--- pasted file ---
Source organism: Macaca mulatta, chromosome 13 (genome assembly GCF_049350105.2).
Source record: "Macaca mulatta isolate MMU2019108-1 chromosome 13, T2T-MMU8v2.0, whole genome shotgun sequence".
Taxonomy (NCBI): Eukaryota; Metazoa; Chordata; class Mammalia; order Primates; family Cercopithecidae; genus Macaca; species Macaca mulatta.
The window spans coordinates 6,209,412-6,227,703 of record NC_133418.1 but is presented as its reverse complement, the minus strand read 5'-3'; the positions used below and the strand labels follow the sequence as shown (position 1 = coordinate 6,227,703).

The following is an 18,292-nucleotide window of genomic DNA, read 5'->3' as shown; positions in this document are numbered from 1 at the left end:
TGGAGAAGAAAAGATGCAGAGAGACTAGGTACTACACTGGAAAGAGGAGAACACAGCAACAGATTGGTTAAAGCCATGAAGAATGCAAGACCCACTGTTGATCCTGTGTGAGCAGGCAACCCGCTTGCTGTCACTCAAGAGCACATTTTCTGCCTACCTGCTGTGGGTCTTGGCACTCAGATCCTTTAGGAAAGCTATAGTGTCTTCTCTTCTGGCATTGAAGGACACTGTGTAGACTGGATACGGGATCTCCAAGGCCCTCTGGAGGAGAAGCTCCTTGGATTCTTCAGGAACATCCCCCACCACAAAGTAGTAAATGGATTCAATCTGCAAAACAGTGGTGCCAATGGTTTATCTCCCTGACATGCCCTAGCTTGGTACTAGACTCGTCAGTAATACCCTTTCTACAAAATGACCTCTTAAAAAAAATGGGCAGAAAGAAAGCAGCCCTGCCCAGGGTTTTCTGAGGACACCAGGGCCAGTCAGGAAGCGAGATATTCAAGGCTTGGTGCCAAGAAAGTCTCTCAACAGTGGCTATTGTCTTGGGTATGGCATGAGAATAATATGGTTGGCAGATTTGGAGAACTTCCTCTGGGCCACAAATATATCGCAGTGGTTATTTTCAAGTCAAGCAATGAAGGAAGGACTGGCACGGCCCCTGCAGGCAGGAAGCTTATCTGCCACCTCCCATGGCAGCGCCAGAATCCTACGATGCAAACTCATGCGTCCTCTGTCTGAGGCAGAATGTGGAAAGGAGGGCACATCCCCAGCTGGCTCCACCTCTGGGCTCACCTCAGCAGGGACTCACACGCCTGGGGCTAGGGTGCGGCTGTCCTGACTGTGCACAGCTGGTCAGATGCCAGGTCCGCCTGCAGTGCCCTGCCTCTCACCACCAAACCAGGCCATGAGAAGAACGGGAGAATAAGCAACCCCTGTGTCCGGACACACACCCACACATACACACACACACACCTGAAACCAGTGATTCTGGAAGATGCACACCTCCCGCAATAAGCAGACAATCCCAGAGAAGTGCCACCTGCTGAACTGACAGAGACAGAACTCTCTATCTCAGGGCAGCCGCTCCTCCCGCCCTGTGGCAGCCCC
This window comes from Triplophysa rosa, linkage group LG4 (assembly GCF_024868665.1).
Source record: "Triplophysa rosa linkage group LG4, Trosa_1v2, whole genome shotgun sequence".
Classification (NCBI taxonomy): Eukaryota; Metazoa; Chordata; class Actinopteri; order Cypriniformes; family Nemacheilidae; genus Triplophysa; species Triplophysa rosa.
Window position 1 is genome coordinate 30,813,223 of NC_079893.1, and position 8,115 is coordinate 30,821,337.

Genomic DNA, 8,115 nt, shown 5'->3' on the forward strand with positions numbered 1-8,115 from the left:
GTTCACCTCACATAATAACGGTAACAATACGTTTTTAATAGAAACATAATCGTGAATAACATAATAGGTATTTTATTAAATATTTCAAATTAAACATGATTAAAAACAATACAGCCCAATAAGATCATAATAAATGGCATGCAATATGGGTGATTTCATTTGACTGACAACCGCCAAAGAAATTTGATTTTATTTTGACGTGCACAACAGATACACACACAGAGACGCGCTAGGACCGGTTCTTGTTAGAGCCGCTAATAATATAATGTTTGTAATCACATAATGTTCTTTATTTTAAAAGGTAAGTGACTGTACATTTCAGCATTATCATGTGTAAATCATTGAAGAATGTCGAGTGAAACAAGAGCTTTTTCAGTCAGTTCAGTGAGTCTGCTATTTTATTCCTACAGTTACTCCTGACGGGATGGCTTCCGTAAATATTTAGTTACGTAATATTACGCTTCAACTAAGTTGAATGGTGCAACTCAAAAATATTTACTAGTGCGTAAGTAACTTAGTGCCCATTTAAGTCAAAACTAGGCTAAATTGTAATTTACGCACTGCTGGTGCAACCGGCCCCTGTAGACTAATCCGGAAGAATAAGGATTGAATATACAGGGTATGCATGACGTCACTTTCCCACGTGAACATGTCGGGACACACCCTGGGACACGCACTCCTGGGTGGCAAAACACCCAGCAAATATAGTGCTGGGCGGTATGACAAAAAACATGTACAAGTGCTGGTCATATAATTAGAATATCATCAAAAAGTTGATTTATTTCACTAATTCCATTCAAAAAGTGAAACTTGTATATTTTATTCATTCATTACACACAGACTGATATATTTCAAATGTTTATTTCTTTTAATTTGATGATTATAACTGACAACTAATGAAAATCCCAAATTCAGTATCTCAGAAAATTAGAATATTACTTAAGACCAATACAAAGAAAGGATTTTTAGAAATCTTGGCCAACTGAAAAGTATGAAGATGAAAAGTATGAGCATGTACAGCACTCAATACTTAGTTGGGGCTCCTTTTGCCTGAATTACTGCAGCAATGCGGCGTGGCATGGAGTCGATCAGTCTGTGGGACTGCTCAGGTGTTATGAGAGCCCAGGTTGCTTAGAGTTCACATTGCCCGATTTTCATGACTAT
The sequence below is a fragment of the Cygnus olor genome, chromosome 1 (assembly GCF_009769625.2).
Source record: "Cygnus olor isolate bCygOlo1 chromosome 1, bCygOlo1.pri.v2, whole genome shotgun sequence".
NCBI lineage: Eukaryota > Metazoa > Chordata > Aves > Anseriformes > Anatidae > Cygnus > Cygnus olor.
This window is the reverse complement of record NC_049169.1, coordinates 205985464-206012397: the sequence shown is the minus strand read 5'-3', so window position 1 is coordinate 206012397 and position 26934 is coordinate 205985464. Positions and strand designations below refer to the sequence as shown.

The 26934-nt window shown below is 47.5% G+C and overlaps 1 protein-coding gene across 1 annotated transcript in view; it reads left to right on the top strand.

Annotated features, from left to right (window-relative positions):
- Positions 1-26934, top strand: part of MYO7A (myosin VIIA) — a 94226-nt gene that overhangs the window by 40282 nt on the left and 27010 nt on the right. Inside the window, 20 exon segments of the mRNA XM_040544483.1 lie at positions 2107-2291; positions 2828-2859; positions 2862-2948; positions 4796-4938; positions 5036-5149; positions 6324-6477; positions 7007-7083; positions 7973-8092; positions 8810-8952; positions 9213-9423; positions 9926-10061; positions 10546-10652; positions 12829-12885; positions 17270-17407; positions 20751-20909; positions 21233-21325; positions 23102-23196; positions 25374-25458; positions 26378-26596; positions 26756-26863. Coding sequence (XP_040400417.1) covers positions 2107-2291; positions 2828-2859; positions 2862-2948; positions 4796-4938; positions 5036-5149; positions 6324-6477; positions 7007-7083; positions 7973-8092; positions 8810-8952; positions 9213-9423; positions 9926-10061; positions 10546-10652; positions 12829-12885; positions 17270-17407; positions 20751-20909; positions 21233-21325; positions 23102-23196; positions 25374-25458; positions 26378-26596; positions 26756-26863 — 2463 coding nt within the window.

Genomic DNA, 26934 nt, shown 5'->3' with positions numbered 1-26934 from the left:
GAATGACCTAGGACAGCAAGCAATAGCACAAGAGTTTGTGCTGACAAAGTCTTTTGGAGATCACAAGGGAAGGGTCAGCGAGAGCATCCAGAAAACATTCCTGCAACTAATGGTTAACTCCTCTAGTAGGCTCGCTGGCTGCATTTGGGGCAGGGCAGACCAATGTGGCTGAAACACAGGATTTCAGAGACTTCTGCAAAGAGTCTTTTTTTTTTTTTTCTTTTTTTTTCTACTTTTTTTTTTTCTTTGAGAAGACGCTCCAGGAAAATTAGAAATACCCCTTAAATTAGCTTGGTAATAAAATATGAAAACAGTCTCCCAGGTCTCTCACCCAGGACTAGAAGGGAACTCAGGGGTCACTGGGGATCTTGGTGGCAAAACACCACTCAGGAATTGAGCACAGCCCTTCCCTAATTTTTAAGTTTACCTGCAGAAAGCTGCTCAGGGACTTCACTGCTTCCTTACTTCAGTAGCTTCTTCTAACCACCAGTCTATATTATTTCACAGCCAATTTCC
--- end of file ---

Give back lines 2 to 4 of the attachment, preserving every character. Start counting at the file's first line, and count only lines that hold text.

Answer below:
Source record: "Macaca mulatta isolate MMU2019108-1 chromosome 13, T2T-MMU8v2.0, whole genome shotgun sequence".
Taxonomy (NCBI): Eukaryota; Metazoa; Chordata; class Mammalia; order Primates; family Cercopithecidae; genus Macaca; species Macaca mulatta.
The window spans coordinates 6,209,412-6,227,703 of record NC_133418.1 but is presented as its reverse complement, the minus strand read 5'-3'; the positions used below and the strand labels follow the sequence as shown (position 1 = coordinate 6,227,703).